How To Avoid Ligthening Designing A Sailing Yatch

Discussion in 'Boat Design' started by metin_mehel, Apr 11, 2014.

  1. BertKu
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    BertKu Senior Member

    Indeed, because you have up to many burst of short current pulses (up to 40 -50) the pulse has a shape , which contains 1st, second, third , fourth etc ... hundred harmonic, for those very high harmonics, the inductive resistance is very high for those upper harmonics and then flashes start being formed at those bends. Like I have said before, the trick is to re-route the lightning surge via the shortest way and lowest resistance and that applies for the upper harmonics as well. Not to suppress nor block. Thus no coils or part there off by bending the copper wire. Aluminium has a higher resistance and is thus not really suitable for lightning conductors.

    For primary protection, I agree. Not for secondary protection a kind of Faraday cage protection can save your life. Bert
     
  2. powerabout
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    powerabout Senior Member

    although objects get fried on the outside of steel ships, rarely does anything go bang inside.
    I wonder if thats the faraday cage or the isolated earth components?
    One of my mates has isolated earth on all his kit in a yacht and 15 years or so no issue in Singapore. Every yacht in Singapore has replaced kit due to lightning ( some we call lightning magnets, are always replacing kit)
     
  3. BertKu
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    BertKu Senior Member

    Yes, the electrons are moving along the outside surface layer, not penetrating deeply into the surface layer. Indeed a steel ship is a kind of Faraday cage.
    Powerabout, could you explain more what you mean with an isolated earth on his kit. What do you mean with the kit?. Bert
     
  4. powerabout
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    powerabout Senior Member

    all IMO approved equipment on board has isolated earth as in the housing is not at the same voltage as the low side of the 12/24v
    The 24v on a commercial vessel is floating and not on the ship ground.
    What my buddy did was to add 12v power supply on board that has its minus isolated and then ran that to each accessory and ensured their case did not earth on board.
    Then he also added optical isolators to all data feeds ( as per a commercial vessel).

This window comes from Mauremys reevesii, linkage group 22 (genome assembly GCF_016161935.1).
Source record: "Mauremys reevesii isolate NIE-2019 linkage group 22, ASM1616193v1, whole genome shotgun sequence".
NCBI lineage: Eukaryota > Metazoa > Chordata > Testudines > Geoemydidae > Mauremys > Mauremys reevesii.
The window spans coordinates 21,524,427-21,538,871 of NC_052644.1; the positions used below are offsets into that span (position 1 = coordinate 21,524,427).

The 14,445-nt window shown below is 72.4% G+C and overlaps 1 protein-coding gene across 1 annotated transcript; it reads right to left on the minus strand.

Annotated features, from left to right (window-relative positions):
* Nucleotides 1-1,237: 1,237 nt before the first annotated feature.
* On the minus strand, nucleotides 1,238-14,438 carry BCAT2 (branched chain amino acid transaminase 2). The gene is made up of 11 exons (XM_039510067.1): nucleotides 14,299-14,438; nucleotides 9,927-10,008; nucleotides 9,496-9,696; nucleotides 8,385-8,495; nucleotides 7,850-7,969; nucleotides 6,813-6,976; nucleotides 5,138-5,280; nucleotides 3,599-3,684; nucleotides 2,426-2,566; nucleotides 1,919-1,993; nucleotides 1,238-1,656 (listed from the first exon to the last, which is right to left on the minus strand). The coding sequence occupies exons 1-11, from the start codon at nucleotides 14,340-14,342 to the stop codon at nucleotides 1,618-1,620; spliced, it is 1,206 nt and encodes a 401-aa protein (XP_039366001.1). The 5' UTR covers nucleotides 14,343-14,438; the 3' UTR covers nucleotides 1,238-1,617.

It seems to have worked so far?
    Kit is British slang for equipment/gear
     
  5. BertKu
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    BertKu Senior Member

    Metin, just because one large airplane has disappeared , that does not mean you should not fly anymore. You can still go safely out onto the sea, as long you understand what to do, when you lend up in the middle of a storm with lightning. You probably have a greater chance to get thrown overboard then to pick up a direct hit. In your part of the world, the lightning strikes are not as severe as in some other parts of the world. However, on your boat. I would not stand up, but lie down and make yourself the lowest point and move a little more away from the mast. ( and pray very hard) There are many people who have survived close to a direct hit, but the healing of the wounds will be very difficult when a side flash start rolling and hits you. You should just look at your boat and make logic decisions in how to protect your boat the best way.

    Not sailing and having your boat anchored in the harbor, I would still advise to consider a copper lightning protection from the top of the mast, without bends to the sea. Your investment is probably a lifetime savings and a few dollar more to create a basic good solid lightning conductor is worthwhile, even anchored in the harbour. Bert
     
  6. BertKu
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    BertKu Senior Member

    Hi powerabout, thanks for the explanation. Normally commercial boats are steel boats, but on a GRP or wooden boat you take a risk.
    Bert
     
  7. SamSam
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    SamSam Senior Member

    I have an old lightning protection system that I took off a barn, the wire conductor is about 1/2" in diameter, a coarse braid of small copper wires but the cable is hollow.

    It looks like this, but as I say, the cable is hollow. I asked why and was told that with large doses of electricity like lightning strikes, the current mainly travels on the surface so a hollow cable is just as efficient as a solid cable of the same size. I believe that was the theory back around 1900, I'm not sure if it still is or if it was ever valid to begin with, but patents were issued for different hollow cable configurations.



    [​IMG]
     
  8. BertKu
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    BertKu Senior Member

    Surviving a direct hit